vibrio

noun
vib·​rio | \ ˈvi-brē-ˌō How to pronounce vibrio (audio) \
plural vibrios

Definition of vibrio

: any of a genus (Vibrio) of short rigid motile bacteria that are straight or curved rods and include pathogens causing especially gastrointestinal diseases (such as cholera)

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Other Words from vibrio

vibrionic \ ˌvi-​brē-​ˈä-​nik How to pronounce vibrio (audio) \ adjective

Examples of vibrio in a Sentence

Recent Examples on the Web Even with oysters from colder northern waters, which are lower in vibrio, there are compelling reasons to consider grilling them in the summer. New York Times, 21 June 2021 The risk of developing a life-threatening infection is very low, but people with cuts or open wounds should take caution when going in brackish, warm water where bacteria like vibrio are more common. Julie Mazziotta, PEOPLE.com, 2 Aug. 2019 Doctors began treating him for vibrio necrotizing fasciitis with antibiotics, fluids and painkillers, according to the newspaper. Jay R. Jordan, Houston Chronicle, 18 July 2019 The report notes that some pathogens are proliferating in warmer waters, including vibrio, a bacteria that can infect oysters and other shellfish, and that already sickens some 80,000 Americans who eat raw or undercooked seafood each year. BostonGlobe.com, 26 Sep. 2019 King had contracted vibrio, a bacteria commonly found in warm, brackish water – a mix of salt and fresh water. CBS News, 4 July 2019 The report notes that some pathogens are proliferating in warmer waters, including vibrio, a bacteria that can infect oysters and other shellfish, and that already sickens some 80,000 Americans who eat raw or undercooked seafood each year. BostonGlobe.com, 26 Sep. 2019 There are several vibrio species that infect humans, but the deadly kind, V. vulnificus, is usually contracted when an open wound comes into contact with coastal salt water. NBC News, 17 June 2019 The report notes that some pathogens are proliferating in warmer waters, including vibrio, a bacteria that can infect oysters and other shellfish, and that already sickens some 80,000 Americans who eat raw or undercooked seafood each year. BostonGlobe.com, 26 Sep. 2019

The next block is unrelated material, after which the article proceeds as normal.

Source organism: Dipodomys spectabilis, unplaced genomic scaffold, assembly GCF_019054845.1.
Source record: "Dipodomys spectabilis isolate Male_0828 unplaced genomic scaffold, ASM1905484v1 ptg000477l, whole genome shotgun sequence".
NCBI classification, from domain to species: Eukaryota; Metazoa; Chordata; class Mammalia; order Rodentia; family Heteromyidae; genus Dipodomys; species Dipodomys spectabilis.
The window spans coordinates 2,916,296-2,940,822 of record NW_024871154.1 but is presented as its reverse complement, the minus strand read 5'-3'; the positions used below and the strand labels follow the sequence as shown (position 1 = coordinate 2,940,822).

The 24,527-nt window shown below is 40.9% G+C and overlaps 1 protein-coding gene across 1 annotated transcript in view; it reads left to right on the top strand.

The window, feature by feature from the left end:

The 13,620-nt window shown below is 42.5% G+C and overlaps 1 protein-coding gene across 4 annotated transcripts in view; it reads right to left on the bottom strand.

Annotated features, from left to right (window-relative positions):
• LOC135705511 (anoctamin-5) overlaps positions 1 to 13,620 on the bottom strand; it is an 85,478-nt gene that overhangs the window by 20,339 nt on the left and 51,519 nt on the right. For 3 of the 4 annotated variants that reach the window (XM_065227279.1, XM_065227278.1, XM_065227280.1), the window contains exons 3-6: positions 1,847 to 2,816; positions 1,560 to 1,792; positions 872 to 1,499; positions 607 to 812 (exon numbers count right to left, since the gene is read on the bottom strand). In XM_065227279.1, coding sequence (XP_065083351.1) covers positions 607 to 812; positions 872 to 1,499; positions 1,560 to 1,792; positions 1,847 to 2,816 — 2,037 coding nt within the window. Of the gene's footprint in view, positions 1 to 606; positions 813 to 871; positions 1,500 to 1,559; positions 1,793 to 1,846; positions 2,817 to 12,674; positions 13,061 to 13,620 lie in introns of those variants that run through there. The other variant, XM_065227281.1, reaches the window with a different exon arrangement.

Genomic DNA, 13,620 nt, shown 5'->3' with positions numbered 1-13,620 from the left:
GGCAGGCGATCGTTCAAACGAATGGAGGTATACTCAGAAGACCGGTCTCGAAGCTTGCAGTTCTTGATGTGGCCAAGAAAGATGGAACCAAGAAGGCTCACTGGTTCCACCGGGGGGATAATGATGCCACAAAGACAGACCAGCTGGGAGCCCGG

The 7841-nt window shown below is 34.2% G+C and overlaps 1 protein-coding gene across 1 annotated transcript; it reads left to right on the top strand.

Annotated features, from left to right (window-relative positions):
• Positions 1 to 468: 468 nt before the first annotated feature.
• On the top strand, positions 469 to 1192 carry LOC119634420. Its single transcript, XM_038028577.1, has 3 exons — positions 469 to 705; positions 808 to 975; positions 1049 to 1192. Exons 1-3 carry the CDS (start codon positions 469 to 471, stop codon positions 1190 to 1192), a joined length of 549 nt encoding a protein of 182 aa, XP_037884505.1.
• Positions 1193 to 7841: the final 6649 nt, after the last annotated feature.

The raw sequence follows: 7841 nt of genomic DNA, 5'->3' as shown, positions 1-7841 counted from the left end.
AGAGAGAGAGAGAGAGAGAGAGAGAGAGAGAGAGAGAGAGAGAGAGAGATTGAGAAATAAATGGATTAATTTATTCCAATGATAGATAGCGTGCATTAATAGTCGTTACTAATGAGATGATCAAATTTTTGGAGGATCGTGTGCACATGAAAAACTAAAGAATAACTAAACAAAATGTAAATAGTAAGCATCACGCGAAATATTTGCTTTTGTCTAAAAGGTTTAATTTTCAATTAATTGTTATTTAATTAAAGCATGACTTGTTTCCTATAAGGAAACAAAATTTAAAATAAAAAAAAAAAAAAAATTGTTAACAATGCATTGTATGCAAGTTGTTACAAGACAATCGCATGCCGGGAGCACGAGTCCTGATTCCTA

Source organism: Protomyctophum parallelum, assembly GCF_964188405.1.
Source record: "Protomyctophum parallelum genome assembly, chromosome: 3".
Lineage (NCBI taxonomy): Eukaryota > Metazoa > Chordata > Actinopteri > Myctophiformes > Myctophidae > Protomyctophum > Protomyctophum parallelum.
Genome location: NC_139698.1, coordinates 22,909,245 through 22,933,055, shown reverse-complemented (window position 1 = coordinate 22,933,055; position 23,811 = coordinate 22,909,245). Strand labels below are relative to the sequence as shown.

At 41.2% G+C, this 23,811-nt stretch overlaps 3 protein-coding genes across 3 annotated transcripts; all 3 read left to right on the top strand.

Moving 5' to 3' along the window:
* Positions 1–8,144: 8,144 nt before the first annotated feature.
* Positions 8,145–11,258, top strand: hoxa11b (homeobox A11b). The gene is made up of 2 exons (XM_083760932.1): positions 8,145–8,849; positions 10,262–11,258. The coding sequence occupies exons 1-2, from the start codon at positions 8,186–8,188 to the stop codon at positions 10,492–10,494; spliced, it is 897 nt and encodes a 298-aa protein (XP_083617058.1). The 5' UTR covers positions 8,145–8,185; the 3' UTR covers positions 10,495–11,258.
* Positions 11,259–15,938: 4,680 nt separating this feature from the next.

These example sentences are selected automatically from various online news sources to reflect current usage of the word 'vibrio.' Views expressed in the examples do not represent the opinion of Merriam-Webster or its editors. Send us feedback.

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First Known Use of vibrio

circa 1864, in the meaning defined above

History and Etymology for vibrio

New Latin, Vibrion-, Vibrio, from Latin vibrare to wave

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Time Traveler for vibrio

Time Traveler

The first known use of vibrio was circa 1864

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Statistics for vibrio

Last Updated

4 Jul 2021

Cite this Entry

“Vibrio.” Merriam-Webster.com Dictionary, Merriam-Webster, https://www.merriam-webster.com/dictionary/vibrio. Accessed 26 Jul. 2021.

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More Definitions for vibrio

vibrio

noun
vib·​rio | \ ˈvib-rē-ō How to pronounce vibrio (audio) \

Medical Definition of vibrio

1 capitalized : a genus of short rigid motile bacteria of the family Vibrionaceae that are straight or curved rods, have one or sometimes two or three polar flagella enclosed in a sheath, and include various saprophytes and a few pathogens (as V. cholerae, the cause of cholera in humans)
2 : any bacterium of the genus Vibrio broadly : a curved rod-shaped bacterium

More from Merriam-Webster on vibrio

Britannica.com: Encyclopedia article about vibrio

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